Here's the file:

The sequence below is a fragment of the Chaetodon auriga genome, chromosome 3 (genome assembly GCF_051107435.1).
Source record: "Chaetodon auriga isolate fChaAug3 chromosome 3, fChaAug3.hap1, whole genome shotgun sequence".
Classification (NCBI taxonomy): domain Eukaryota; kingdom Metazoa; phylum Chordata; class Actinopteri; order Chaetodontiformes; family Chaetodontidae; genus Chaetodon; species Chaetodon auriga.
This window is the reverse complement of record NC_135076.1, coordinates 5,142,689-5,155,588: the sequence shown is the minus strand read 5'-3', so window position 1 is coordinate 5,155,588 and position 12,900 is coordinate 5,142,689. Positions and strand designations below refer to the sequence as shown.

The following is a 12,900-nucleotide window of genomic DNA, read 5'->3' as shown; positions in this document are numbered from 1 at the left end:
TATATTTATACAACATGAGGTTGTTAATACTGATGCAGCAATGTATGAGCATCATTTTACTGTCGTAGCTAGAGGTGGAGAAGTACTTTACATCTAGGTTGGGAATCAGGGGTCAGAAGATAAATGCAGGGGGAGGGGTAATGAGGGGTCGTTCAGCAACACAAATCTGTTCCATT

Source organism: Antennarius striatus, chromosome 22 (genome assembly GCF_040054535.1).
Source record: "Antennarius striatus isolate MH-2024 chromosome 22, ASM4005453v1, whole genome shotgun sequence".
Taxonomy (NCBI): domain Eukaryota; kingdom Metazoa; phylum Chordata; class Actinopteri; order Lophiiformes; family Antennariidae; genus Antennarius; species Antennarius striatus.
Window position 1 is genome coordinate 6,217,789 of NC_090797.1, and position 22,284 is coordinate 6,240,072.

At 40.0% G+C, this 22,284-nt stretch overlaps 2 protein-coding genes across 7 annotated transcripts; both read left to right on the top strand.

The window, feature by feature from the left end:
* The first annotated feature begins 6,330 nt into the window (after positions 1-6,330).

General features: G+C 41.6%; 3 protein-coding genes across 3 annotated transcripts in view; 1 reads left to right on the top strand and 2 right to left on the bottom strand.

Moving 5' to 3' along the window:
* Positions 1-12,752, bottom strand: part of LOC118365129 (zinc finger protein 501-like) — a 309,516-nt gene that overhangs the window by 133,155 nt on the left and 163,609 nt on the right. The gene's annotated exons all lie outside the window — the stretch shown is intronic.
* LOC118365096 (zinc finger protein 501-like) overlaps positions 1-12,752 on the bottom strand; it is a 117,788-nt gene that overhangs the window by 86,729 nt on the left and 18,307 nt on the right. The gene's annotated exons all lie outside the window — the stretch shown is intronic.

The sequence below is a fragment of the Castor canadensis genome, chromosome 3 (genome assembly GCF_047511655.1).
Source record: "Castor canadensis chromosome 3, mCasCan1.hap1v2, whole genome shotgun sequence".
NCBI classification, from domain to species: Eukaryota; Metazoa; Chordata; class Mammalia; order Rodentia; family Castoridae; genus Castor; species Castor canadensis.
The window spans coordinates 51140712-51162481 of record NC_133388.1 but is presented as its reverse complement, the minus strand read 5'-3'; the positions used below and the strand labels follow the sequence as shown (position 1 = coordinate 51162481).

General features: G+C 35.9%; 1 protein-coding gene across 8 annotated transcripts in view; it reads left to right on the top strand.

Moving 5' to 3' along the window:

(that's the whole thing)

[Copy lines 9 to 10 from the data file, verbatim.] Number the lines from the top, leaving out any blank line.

Taxonomy (NCBI): domain Eukaryota; kingdom Metazoa; phylum Chordata; class Actinopteri; order Lophiiformes; family Antennariidae; genus Antennarius; species Antennarius striatus.
Window position 1 is genome coordinate 6,217,789 of NC_090797.1, and position 22,284 is coordinate 6,240,072.